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Catalan
Spoken by: 9.1 million
Spoken in: In Spain:

the Balearic Islands, Catalonia, Valencia, Aragon (in La Franja), Murcia (in Carxe).
In France: Pyrénées-Orientales (Catalunya Nord/le Pays Catalan). In Italy (Sardinia): The city of Alghero.

In Andorra.
Language family: Romance


Phonology Edit

Catalan has five orthographic vowels: a, e, i, o, u. These correspond to seven vowel phonemes: /a, e, ɛ, i, o, ɔ, u/ and eight allophones: [a, e, ɛ, i, o, ɔ, u, ə].

a is pronounced [a] in stressed syllables, [ə] in unstressed syllables.

e is pronounced [e] or [ɛ] in stressed syllables. When the e is unaccented, there is no rule for telling which one it is, but é is always [e] and è is always [ɛ]. In unstressed syllables, it is pronounced [ə].

i is always pronounced [i].

o is pronounced [o] or [ɔ] is stressed syllables. When the o is unaccented, there is no rule for telling which one it is, but ó is always [o] and ò is always [ɔ]. In unstressed syllables, it is pronounced [u].

u is always pronounced [u].

Grammar Edit

Orthography Edit

Catalan uses the Roman alphabet: a (à), b, c, ç, d, e (è, é), f, g, h, i (í), j, k, l, m, n, o (ò, ó), p, q, r, s, t, u (ú), v, w, x, y, z


In addition, the following digraphs are used:

ll: a voiced palatal lateral in most dialects

l·l: /l:/, although many pronounce simply /l/

rr: /r/ (the sound that occurs when rolling your tongue)

ss: always /s/, never /z/

ny: like Spanish ñ, or in English "canyon"

tx: like 'ch' in Spanish

ix: like 'sh' in English

ig: like 'ch' in English

qu: before e, i it's /k/, elsewhere it's /kw/

gu: before e, i pronounced /g/, elsewhere /gw/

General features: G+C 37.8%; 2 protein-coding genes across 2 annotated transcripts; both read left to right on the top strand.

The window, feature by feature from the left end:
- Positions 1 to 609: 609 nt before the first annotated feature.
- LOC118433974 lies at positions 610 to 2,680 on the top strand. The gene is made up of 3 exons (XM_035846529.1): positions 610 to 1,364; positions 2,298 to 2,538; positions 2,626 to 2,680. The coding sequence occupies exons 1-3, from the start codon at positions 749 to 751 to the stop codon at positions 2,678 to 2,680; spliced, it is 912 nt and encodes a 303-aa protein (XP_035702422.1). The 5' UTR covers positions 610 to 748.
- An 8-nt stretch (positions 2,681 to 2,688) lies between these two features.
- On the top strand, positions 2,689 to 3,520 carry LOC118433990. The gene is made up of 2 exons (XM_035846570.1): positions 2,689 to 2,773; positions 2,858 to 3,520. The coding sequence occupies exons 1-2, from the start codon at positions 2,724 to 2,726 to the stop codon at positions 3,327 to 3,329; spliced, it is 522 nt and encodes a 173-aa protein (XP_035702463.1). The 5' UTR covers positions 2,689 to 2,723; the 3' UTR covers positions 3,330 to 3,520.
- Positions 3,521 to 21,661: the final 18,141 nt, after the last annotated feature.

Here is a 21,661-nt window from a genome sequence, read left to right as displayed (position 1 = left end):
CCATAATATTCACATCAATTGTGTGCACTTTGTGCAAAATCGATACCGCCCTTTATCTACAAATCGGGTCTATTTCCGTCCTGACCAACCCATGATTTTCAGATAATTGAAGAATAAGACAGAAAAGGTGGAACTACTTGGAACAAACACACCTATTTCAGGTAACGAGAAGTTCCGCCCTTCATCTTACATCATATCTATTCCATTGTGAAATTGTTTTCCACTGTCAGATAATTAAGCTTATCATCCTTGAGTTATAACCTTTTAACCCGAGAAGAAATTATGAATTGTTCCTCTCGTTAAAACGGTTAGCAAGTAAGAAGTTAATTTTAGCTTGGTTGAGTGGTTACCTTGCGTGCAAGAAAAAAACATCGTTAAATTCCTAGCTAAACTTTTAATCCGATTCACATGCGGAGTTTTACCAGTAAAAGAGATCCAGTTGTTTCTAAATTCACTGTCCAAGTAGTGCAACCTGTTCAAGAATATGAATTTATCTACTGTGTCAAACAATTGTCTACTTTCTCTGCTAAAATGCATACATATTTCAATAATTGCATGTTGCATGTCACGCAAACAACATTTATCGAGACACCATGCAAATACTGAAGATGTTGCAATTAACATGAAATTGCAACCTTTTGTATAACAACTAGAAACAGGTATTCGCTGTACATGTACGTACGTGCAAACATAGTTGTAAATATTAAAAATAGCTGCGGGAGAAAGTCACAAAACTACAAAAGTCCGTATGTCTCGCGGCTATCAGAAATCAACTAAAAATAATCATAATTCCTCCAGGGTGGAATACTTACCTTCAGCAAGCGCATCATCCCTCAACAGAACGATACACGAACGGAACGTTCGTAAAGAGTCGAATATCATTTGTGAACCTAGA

In most dialects, 'b' and 'v' have merged to /b/.

'c' is pronounced /s/ before 'e' and 'i', /k/ elsewhere.

'g' is pronounced like in English "triage" before 'e' and 'i', /g/ elsewhere.

'h' is not pronounced in native words.

'j' is pronounced like the 'g' in English "triage".

's' is voiced to /z/ between vowels.


Common difficulties Edit

Like other Romance languages, Catalan makes active use of the subjunctive mood.

There are two verbs for 'to be': 'ser' and 'estar' (although they are not necessarily used in the same way as Spanish 'ser' and 'estar).

Most of the grammar will be familiar for those who speak Spanish, but there is a notable exception: the weak pronouns 'en', 'hi' and 'ho'.

Basic Phrases Edit

Hello--Hola

Good morning--Bon dia

Good afternoon--Bona tarda

Good evening--Bona vespre

Good night--Bona nit

Goodbye--Adéu

Thank you--Gràcies/Merci

You're welcome--De res

What's you're name?--Com et dius?

Pleased to meet you--Encantat/Encantada

ResourcesEdit

Teach Yourself Catalan (English based)

Assimil El catalán sin esfuerzo (Spanish based)

Digui, digui (Catalan based)

Parla.cat (Official Course, Multi-Language based)

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